Genetic News and Information: December 14th, 2015
The Dark Side of Precision Medicine and Genetic Testing
An article on precision medicine from Scientific American examines some very important questions surrounding precision medicine and the collection of genetic data from groups of people who may not fully understand what they’re trading away when they sell their genetic information for a mere pittance.
Kannapolis, North Carolina, is a desolate town, plagued by unemployment since the main employer, a textile mill, suddenly closed its doors eleven years ago. In the aftermath of this shutdown, an elderly billionaire, David Murdock, who is curious about longevity and its genetic secrets, turned an enormous piece of land into a lucrative biotech complex.
To the Kannapolites, Murdock offered a deal: let me extract your DNA for research on personalized diagnostics and treatments and you will get a $10 Walmart gift card. Many residents took the deal, and handed over their biological materials for an unlimited time.Without the resources to pay for the expensive treatments and cutting-edge medicine that could come from their genetic material, ordinary residents of the town are unlikely ever to reap the benefits of supplying their blood, urine and personal information.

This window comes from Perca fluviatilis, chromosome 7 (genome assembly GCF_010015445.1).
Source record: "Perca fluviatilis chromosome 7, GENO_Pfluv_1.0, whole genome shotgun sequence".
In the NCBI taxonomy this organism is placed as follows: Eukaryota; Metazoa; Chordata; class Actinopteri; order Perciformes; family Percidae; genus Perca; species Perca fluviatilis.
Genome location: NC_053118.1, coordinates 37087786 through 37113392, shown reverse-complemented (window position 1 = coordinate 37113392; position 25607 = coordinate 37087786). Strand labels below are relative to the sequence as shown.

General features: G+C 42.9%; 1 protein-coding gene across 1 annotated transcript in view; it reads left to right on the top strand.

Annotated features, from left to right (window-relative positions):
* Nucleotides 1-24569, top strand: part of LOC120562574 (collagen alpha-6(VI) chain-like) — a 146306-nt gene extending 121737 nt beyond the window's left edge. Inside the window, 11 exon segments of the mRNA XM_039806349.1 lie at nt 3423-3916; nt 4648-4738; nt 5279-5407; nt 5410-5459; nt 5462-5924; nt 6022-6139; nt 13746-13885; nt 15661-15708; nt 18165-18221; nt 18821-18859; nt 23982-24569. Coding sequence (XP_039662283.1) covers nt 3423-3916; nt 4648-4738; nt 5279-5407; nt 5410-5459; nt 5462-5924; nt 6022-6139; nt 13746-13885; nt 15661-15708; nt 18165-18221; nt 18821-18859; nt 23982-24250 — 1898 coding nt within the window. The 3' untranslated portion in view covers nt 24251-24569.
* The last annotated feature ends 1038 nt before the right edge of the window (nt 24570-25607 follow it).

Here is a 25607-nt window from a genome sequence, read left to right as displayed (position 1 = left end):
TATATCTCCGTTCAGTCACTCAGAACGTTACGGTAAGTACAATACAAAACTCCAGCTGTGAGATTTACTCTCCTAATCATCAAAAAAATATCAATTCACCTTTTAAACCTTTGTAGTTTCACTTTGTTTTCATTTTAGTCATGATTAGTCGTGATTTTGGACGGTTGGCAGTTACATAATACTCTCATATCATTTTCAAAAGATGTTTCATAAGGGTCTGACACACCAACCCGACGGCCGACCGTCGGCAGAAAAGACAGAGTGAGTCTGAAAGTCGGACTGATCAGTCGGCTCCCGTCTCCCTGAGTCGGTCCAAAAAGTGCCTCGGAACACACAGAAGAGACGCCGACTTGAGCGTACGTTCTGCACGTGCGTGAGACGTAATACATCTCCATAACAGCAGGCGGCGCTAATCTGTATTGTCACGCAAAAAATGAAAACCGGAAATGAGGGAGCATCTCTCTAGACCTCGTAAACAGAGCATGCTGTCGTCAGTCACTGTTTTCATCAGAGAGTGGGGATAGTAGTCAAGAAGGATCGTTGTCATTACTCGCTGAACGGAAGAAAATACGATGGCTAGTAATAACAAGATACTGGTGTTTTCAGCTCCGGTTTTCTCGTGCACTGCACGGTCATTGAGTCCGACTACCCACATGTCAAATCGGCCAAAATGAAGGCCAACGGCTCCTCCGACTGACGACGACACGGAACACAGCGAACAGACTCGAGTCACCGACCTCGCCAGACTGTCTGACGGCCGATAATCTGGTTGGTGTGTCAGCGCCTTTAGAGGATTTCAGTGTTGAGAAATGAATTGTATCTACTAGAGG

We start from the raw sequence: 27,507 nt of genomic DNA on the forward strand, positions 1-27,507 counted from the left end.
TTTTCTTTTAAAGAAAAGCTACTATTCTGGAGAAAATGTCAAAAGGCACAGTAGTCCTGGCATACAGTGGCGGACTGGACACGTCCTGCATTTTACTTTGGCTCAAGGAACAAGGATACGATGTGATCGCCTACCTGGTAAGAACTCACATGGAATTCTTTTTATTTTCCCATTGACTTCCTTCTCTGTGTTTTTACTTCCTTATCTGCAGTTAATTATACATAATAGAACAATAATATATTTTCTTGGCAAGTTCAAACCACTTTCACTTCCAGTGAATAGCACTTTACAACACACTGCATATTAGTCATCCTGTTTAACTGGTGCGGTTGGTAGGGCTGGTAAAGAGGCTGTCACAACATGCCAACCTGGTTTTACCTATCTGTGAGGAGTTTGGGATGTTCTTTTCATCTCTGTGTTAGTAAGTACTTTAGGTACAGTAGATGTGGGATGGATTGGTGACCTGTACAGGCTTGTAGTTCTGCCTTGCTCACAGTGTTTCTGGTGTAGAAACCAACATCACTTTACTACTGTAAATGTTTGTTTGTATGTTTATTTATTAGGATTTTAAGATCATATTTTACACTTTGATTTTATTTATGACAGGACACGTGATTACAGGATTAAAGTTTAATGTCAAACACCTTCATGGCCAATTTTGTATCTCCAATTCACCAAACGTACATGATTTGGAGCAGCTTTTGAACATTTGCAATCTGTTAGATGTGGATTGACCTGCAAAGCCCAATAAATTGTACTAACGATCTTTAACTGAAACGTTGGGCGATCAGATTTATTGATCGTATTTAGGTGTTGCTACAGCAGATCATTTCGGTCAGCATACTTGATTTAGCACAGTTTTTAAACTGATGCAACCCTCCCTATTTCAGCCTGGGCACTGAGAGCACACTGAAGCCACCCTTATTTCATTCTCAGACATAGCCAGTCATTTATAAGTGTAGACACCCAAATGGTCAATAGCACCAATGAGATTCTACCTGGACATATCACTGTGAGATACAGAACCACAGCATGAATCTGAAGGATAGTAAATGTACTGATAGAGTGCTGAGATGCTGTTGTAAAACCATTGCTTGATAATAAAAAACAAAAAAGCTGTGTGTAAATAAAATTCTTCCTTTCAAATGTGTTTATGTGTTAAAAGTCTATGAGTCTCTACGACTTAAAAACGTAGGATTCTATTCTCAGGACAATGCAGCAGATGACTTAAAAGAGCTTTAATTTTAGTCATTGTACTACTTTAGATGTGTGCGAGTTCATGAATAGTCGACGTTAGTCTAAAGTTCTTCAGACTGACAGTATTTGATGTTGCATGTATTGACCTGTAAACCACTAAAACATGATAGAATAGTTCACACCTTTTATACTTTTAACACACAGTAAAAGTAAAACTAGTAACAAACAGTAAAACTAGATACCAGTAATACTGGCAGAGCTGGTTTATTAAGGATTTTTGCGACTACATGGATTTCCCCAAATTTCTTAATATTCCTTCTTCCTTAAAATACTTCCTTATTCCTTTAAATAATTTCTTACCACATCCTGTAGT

Photo of Genetic Editing In Action
Scientists use CRISPR to genetically alter this amphipod’s normal mouthpart ( shown in yellow) with a claw ( shown in blue). You can read further about this genetic editing study in further detail here ( Study Summary Free-Full Study Requires payment).
Crustaceans possess a diverse array of specialized limbs. Although shifts in Hox gene expression domains have been postulated to play a role in generating this limb diversity, little functional data have been provided to understand the precise roles of Hox genes during crustacean development. We used a combination of CRISPR/Cas9-targeted mutagenesis and RNAi knockdown to decipher the function of the six Hox genes expressed in the developing mouth and trunk of the amphipod Parhyale hawaiensis. These experimentally manipulated animals display specific and striking homeotic transformations Source
Human Gene Editing: Where Do We Draw The Line?
Advancements in our ability to alter the human genome and genetics have sparked intense debate over ‘designer babies’ and health ethics related to genetic editing and technology.
Renowned scientists, ethicists, and quite a few reporters, met in Washington DC earlier this month for an international conference to discuss the hot topic of human gene editing. Remarkable new techniques now allow precise insertion, deletion or alteration of DNA sequences, more often than not using the CRISPR-Cas9 system – covered in our blog earlier this year. The Latest improvements allow scientists to make genetic modifications much more easily and accurately than ever before, but with these incredible advances come big questions regarding the ethics of using such a powerful tool.
Read More About Gene Editing Debate